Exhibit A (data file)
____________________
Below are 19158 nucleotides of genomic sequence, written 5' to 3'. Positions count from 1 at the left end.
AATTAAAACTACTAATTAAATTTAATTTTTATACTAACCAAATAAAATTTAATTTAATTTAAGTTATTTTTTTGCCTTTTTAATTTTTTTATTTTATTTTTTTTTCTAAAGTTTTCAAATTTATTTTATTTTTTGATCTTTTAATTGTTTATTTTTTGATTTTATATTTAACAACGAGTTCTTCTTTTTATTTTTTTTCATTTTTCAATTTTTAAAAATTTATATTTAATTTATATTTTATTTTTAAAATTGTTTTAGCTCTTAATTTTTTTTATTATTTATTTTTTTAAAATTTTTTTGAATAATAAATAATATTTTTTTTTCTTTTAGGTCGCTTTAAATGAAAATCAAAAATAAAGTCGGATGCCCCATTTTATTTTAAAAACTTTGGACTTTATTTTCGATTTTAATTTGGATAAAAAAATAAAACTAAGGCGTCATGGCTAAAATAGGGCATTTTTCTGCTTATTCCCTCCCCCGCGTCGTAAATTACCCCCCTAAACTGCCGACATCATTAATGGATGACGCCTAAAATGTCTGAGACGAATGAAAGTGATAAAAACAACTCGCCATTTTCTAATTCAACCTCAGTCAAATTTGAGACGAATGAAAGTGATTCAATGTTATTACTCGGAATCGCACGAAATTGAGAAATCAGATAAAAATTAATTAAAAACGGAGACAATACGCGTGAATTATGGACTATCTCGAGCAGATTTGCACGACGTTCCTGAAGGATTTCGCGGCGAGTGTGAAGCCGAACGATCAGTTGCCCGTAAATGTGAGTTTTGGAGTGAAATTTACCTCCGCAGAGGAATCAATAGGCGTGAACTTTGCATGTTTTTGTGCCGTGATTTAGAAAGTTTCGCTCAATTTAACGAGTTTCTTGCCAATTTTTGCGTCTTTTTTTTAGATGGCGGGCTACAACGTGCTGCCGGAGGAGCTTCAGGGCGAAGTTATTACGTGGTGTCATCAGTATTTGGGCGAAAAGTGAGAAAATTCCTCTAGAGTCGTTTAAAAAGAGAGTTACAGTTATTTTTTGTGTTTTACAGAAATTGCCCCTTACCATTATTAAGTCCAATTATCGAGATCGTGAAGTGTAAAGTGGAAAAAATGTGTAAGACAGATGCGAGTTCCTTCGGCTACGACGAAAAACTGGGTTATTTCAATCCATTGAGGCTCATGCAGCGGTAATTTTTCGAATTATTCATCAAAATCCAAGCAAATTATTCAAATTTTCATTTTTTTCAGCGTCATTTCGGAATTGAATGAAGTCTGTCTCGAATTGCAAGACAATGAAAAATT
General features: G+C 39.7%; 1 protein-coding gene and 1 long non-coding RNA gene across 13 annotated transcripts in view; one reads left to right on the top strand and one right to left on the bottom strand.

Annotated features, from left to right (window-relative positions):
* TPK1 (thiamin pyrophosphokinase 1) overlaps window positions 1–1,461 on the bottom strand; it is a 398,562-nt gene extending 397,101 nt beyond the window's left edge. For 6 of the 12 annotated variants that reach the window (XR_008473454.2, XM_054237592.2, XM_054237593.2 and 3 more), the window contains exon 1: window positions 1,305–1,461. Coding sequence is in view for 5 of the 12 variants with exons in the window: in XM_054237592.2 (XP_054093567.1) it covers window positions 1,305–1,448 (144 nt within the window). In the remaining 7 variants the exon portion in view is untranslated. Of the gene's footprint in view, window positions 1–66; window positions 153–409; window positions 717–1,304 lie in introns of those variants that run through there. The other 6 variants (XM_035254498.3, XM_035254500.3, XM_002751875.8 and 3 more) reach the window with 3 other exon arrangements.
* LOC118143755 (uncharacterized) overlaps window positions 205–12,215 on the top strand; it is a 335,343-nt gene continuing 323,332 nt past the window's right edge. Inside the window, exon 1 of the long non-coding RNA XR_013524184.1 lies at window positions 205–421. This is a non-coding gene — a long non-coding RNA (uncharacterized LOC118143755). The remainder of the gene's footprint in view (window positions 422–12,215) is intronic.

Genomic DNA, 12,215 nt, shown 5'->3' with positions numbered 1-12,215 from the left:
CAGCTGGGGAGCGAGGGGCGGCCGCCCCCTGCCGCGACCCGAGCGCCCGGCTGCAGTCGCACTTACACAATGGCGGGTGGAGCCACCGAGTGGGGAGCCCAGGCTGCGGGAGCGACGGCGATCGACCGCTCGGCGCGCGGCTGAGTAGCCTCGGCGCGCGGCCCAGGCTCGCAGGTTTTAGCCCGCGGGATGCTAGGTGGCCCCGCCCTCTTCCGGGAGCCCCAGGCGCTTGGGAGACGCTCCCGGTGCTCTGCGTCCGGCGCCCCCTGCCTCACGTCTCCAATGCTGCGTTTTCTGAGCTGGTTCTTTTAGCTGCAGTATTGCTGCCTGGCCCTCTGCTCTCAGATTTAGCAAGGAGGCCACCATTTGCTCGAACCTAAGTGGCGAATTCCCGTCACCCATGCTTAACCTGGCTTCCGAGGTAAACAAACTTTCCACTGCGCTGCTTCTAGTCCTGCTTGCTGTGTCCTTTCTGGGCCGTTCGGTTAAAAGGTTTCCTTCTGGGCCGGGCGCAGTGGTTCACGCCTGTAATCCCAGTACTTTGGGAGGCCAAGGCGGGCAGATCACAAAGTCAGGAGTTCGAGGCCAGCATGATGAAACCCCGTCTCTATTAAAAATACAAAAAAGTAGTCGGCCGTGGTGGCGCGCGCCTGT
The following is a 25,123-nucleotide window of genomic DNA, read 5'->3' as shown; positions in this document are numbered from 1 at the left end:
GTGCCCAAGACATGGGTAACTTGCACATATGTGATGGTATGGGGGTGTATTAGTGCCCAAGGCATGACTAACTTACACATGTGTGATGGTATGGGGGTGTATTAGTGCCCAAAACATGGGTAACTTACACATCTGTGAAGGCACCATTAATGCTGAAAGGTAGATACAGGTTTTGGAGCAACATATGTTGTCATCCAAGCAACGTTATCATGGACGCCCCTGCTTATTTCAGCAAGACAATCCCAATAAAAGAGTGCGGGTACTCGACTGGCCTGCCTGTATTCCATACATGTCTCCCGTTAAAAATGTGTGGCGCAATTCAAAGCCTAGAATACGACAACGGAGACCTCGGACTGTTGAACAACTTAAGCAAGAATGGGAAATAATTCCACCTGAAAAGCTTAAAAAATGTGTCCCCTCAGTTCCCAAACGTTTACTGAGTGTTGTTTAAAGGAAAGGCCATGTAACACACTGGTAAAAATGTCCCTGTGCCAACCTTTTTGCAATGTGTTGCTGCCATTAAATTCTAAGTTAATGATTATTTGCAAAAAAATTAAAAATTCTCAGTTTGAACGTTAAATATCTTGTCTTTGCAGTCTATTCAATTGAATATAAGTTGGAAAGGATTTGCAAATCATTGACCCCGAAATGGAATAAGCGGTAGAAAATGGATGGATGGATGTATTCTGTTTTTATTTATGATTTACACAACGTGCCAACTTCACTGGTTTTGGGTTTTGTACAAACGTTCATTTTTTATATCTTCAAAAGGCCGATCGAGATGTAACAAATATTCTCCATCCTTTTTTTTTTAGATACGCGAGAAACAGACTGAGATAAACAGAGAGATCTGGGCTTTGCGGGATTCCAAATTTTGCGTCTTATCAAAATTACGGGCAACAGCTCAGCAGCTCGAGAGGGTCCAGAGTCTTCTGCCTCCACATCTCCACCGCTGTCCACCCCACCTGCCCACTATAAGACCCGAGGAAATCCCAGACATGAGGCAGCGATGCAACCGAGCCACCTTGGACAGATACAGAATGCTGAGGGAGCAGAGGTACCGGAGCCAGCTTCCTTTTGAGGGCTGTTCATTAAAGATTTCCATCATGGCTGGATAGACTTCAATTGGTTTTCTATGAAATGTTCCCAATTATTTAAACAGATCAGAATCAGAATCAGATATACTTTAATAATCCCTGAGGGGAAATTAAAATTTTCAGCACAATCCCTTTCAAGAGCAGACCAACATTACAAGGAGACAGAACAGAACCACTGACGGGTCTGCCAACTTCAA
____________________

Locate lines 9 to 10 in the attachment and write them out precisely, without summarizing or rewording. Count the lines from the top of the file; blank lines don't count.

The following is a 25,123-nucleotide window of genomic DNA, read 5'->3' as shown; positions in this document are numbered from 1 at the left end:
GTGCCCAAGACATGGGTAACTTGCACATATGTGATGGTATGGGGGTGTATTAGTGCCCAAGGCATGACTAACTTACACATGTGTGATGGTATGGGGGTGTATTAGTGCCCAAAACATGGGTAACTTACACATCTGTGAAGGCACCATTAATGCTGAAAGGTAGATACAGGTTTTGGAGCAACATATGTTGTCATCCAAGCAACGTTATCATGGACGCCCCTGCTTATTTCAGCAAGACAATCCCAATAAAAGAGTGCGGGTACTCGACTGGCCTGCCTGTATTCCATACATGTCTCCCGTTAAAAATGTGTGGCGCAATTCAAAGCCTAGAATACGACAACGGAGACCTCGGACTGTTGAACAACTTAAGCAAGAATGGGAAATAATTCCACCTGAAAAGCTTAAAAAATGTGTCCCCTCAGTTCCCAAACGTTTACTGAGTGTTGTTTAAAGGAAAGGCCATGTAACACACTGGTAAAAATGTCCCTGTGCCAACCTTTTTGCAATGTGTTGCTGCCATTAAATTCTAAGTTAATGATTATTTGCAAAAAAATTAAAAATTCTCAGTTTGAACGTTAAATATCTTGTCTTTGCAGTCTATTCAATTGAATATAAGTTGGAAAGGATTTGCAAATCATTGACCCCGAAATGGAATAAGCGGTAGAAAATGGATGGATGGATGTATTCTGTTTTTATTTATGATTTACACAACGTGCCAACTTCACTGGTTTTGGGTTTTGTACAAACGTTCATTTTTTATATCTTCAAAAGGCCGATCGAGATGTAACAAATATTCTCCATCCTTTTTTTTTTAGATACGCGAGAAACAGACTGAGATAAACAGAGAGATCTGGGCTTTGCGGGATTCCAAATTTTGCGTCTTATCAAAATTACGGGCAACAGCTCAGCAGCTCGAGAGGGTCCAGAGTCTTCTGCCTCCACATCTCCACCGCTGTCCACCCCACCTGCCCACTATAAGACCCGAGGAAATCCCAGACATGAGGCAGCGATGCAACCGAGCCACCTTGGACAGATACAGAATGCTGAGGGAGCAGAGGTACCGGAGCCAGCTTCCTTTTGAGGGCTGTTCATTAAAGATTTCCATCATGGCTGGATAGACTTCAATTGGTTTTCTATGAAATGTTCCCAATTATTTAAACAGATCAGAATCAGAATCAGATATACTTTAATAATCCCTGAGGGGAAATTAAAATTTTCAGCACAATCCCTTTCAAGAGCAGACCAACATTACAAGGAGACAGAACAGAACCACTGACGGGTCTGCCAACTTCAA